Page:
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|Subject: Municipal bonds: A train wreck waiting to happen||Date: 12/6/2012 12:29 AM|
|Author: yodaorange||Number: 410598 of 475966|
Every financial writer or blogger has a certain style and characteristic that you pick up on after a while. Many METARites are the same. If you read a METAR posting without knowing the author, you would probably be able to correctly guess the author in many cases.
When you read a blog or article, it helps to keep in mind the style and biases that the author has. And yes, try as we may, everyone has biases, including Yoda. Your goal might be Switzerland, but you end up being Russia.
When you read an “alarmist” article from a normally reserved author, you probably pay more attention to it. I read just such an article today from Allan Sloan. Allan has been around the block many times over his 30+ year career in finance. He is currently senior editor at Fortune. I have been reading his articles for a long time. He is NOT prone to hyperbole. If anything, he tends to err on the understated, reserved side. If Allan screams “fire” I am heading out of the theater ASAP.
Today Allan screamed fire about the muni bond market with an article: Municipal bonds: A train wreck waiting to happen. 
The essence of Allan’s argument is that muni bond buyers often ignore the call provisions in muni bonds. In many cases, they see a high yield and think it will persist until the bond matures. What they do not understand is how many bonds are being called early and/or “sunk” early. I can independently verify Allan’s concern. I see individual’s buying bonds where they clearly do NOT understand what the risks are. For example, they buy a bond that has a 2/3 chance of LOSING MONEY and only a 1/3 chance of achieving the yield to maturity. Allan documents a single bond that illustrates this risk:
You should be especially wary of muni bonds trading at fat premiums above face value.
Here's the deal. Unlike U.S. Treasury securities and many corporate bonds, lots of investment-grade muni bonds can be -- and will be -- called in for early redemption by their issuers. That means that muni bonds' apparent interest yields are way above the actual yield that you'll get if you buy at today's price.
Let's look at a security that I own: a New Jersey transit trust fund bond bought at about face value when it was issued four years ago. This bond, which pays 5.25% annual interest and is due in June 2023, currently trades for 120.505% of face value, according to the most recent Bloomberg quote. On the surface, its yield looks pretty good in these ultra-low-rate days: 4.36%. You get that by dividing the 5.25 of interest by the bond's market value of 120.505.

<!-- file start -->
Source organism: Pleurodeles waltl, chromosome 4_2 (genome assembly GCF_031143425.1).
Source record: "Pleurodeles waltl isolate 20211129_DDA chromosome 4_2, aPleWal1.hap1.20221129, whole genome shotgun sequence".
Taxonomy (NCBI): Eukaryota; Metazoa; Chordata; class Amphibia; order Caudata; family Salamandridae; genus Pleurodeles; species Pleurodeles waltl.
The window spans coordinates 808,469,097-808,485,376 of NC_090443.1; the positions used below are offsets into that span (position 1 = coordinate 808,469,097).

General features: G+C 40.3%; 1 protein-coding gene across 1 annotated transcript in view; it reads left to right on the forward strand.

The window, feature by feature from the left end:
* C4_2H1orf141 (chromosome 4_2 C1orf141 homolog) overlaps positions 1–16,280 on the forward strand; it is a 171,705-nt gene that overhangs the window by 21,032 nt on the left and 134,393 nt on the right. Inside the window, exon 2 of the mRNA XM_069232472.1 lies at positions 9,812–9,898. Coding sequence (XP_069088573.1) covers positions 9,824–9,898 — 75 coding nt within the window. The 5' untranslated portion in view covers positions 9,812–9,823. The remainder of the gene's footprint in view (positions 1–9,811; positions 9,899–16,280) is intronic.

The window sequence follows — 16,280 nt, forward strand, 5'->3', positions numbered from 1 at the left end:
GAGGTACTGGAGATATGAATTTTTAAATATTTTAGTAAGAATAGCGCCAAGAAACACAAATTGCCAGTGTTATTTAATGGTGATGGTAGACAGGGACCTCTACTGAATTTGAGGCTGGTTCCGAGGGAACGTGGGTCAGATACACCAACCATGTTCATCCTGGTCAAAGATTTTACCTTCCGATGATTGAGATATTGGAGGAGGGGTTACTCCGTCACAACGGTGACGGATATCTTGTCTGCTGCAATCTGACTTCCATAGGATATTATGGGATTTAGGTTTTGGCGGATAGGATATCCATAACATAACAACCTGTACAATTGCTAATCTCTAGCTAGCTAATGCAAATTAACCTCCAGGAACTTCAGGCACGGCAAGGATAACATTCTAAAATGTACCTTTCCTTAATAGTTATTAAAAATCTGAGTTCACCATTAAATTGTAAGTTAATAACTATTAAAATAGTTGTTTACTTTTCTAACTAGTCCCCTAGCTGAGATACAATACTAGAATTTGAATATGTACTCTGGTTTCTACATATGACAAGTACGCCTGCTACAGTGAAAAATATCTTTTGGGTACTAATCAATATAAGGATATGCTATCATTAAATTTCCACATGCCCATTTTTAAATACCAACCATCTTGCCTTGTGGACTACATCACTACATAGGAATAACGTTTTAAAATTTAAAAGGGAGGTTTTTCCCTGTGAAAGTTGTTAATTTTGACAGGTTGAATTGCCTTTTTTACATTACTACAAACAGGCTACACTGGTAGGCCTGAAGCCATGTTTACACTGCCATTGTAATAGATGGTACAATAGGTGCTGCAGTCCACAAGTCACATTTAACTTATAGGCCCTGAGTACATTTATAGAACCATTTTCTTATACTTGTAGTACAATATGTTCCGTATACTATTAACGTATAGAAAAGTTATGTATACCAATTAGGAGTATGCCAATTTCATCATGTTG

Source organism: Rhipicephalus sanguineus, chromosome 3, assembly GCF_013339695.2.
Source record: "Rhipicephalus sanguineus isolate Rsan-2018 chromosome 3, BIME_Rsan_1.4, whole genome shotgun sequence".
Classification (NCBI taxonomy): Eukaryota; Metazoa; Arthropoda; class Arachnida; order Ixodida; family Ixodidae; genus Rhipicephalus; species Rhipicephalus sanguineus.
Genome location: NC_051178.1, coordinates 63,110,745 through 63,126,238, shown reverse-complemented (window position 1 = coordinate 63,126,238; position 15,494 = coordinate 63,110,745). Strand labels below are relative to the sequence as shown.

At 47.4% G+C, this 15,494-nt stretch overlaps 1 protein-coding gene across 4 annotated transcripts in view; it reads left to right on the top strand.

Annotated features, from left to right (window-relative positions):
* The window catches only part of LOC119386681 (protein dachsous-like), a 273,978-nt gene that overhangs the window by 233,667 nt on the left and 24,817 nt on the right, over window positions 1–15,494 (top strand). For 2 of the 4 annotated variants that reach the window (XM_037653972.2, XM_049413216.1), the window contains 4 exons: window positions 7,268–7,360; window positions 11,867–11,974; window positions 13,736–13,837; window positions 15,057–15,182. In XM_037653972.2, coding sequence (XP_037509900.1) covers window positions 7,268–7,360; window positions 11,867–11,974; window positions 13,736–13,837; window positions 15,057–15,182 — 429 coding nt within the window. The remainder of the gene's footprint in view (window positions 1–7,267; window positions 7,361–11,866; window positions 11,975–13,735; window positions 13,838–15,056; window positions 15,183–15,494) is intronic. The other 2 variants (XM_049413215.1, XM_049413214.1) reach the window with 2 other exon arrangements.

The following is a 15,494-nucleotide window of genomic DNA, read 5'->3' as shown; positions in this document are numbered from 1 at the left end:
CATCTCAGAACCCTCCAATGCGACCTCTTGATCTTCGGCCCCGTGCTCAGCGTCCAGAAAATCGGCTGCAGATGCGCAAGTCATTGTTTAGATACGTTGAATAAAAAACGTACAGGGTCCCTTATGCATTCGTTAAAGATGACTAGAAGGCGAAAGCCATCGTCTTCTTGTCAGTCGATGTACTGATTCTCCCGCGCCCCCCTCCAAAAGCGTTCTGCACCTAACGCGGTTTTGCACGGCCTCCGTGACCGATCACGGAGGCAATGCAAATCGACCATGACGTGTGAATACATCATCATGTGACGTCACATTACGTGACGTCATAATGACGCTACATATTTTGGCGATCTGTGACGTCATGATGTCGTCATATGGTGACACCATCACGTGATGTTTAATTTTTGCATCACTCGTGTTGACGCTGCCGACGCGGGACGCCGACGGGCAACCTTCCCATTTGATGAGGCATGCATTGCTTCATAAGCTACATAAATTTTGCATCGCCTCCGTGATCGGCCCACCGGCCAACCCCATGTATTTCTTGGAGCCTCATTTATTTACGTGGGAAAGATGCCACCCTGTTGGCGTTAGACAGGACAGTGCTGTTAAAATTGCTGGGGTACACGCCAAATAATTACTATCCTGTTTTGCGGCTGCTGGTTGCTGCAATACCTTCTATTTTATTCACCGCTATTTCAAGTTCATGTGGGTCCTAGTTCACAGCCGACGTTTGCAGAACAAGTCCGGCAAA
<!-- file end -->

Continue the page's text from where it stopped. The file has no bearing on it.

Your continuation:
However, you're not going to get 4.36% on the bond. Why? Because New Jersey is scheduled to redeem it, at 100% of face value, less than 11 years from now. Buy a $10,000 bond for $12,051 today, and in 2023 you'll get back $2,051 less than you paid. That offsets a good part of the interest you'll get over the bond's remaining life. By Bloomberg's math, your "yield to maturity" is only 3.05%. A heck of a lot less than 4.36%.
But wait -- it gets worse. New Jersey has the right to redeem the bond at face value in June 2018, less than six years from now. If rates remain anywhere near their current levels in 2018, this bond will be redeemed fast enough to break the sound barrier. That produces some sorry math: Pay the aforementioned $12,051 for your bond, get redeemed out for $10,000 in 2018, and your "yield to worst," as it's known, is 1.66%. Yechhhh!
. . .
But make no mistake: Even though people like me aren't selling, anyone with a bond calculator and a knowledge of financial history knows that investment-grade munis like mine are priced at bubble levels. And that bubbles last longer than you think they will but always pop in the end. And that when boring investments become exciting ones, it's time to keep a firm grip on your emotions -- and on your wallet.
To give you an idea of the magnitude of this problem, almost half of the muni bonds issued in 2012 are to refinance old issues according to some sources. Any municipality that can refinance will likely do so. And guess what, Wall Street is more than happy to accommodate them since they get more underwriting fees. Pretty much the same as a homeowner refinancing a home loan. Every time a municipality refinances, it means that some existing bonds will be called early.
You also see this on corporate bonds and CD’s to a lesser extent. So it is possible to overpay for them also. This can also be an issue with bond funds, once again to a lesser extent. Bond fund managers certainly understand call risk, but sometimes they are willing to take a chance on a particular offering.
BOTTOM LINE is that it is extremely important that investors understand the call and/or sink provisions before buying any bond or CD, but particularly muni bonds. Yoda sees cases every day where unsuspecting individual investors clearly do NOT understand this risk.
 Allan Sloan Fortune article on muni bonds
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